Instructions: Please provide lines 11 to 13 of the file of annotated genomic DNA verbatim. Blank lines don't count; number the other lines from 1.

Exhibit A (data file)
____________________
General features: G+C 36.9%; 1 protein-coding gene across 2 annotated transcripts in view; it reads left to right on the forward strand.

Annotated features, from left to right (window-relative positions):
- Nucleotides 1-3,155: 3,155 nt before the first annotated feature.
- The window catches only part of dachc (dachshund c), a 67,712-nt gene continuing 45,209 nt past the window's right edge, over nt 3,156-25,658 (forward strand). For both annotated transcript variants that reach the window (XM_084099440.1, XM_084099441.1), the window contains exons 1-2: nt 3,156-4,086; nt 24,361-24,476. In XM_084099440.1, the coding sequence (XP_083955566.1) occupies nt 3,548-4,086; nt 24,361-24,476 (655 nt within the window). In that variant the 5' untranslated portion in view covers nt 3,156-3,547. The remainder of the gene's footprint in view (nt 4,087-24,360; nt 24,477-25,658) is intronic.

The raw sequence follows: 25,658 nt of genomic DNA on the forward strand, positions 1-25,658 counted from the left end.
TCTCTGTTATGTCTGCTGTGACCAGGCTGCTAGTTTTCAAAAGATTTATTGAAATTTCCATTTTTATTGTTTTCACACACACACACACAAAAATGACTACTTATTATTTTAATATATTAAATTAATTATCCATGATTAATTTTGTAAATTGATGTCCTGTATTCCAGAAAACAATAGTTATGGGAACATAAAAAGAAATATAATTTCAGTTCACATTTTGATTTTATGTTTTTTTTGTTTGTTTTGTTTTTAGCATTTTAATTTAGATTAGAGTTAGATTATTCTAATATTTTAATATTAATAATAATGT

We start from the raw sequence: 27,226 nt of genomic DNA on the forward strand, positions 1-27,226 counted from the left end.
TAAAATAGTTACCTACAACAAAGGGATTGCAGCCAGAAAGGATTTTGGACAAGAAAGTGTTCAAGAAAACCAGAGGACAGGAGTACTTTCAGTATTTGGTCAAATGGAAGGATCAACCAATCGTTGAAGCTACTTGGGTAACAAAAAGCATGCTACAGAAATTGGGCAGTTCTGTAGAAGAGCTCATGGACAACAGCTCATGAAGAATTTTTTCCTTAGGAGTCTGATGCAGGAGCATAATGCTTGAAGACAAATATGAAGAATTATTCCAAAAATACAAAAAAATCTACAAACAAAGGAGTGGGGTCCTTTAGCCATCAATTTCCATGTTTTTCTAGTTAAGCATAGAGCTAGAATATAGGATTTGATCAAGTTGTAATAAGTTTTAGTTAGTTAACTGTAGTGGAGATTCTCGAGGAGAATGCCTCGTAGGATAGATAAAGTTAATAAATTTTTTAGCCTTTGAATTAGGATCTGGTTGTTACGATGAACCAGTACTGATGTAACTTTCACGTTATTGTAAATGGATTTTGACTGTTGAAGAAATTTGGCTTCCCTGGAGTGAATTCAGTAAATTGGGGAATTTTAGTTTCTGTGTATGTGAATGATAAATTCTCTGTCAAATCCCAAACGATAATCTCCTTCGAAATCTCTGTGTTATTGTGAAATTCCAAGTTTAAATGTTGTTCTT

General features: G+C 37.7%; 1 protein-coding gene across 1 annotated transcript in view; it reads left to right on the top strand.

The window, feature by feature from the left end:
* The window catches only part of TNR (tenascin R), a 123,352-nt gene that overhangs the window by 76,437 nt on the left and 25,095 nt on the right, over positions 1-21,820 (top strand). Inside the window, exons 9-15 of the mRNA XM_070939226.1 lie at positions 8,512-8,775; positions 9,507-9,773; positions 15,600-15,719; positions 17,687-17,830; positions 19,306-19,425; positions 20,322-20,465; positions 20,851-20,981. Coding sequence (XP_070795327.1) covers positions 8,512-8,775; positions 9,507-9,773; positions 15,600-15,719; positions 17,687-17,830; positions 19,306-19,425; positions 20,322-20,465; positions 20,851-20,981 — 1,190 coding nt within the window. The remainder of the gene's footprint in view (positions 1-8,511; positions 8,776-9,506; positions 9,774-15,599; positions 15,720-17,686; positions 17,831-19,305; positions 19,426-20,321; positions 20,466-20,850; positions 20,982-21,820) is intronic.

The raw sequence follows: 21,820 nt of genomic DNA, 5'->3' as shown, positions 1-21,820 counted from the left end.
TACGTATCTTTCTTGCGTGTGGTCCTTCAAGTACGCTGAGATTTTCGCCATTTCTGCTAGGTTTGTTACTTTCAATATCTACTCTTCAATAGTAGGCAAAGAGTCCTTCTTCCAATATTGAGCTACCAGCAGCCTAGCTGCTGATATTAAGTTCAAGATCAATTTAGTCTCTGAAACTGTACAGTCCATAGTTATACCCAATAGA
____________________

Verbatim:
* The window catches only part of TNR (tenascin R), a 123,352-nt gene that overhangs the window by 76,437 nt on the left and 25,095 nt on the right, over positions 1-21,820 (top strand). Inside the window, exons 9-15 of the mRNA XM_070939226.1 lie at positions 8,512-8,775; positions 9,507-9,773; positions 15,600-15,719; positions 17,687-17,830; positions 19,306-19,425; positions 20,322-20,465; positions 20,851-20,981. Coding sequence (XP_070795327.1) covers positions 8,512-8,775; positions 9,507-9,773; positions 15,600-15,719; positions 17,687-17,830; positions 19,306-19,425; positions 20,322-20,465; positions 20,851-20,981 — 1,190 coding nt within the window. The remainder of the gene's footprint in view (positions 1-8,511; positions 8,776-9,506; positions 9,774-15,599; positions 15,720-17,686; positions 17,831-19,305; positions 19,426-20,321; positions 20,466-20,850; positions 20,982-21,820) is intronic.

The raw sequence follows: 21,820 nt of genomic DNA, 5'->3' as shown, positions 1-21,820 counted from the left end.
TACGTATCTTTCTTGCGTGTGGTCCTTCAAGTACGCTGAGATTTTCGCCATTTCTGCTAGGTTTGTTACTTTCAATATCTACTCTTCAATAGTAGGCAAAGAGTCCTTCTTCCAATATTGAGCTACCAGCAGCCTAGCTGCTGATATTAAGTTCAAGATCAATTTAGTCTCTGAAACTGTACAGTCCATAGTTATACCCAATAGA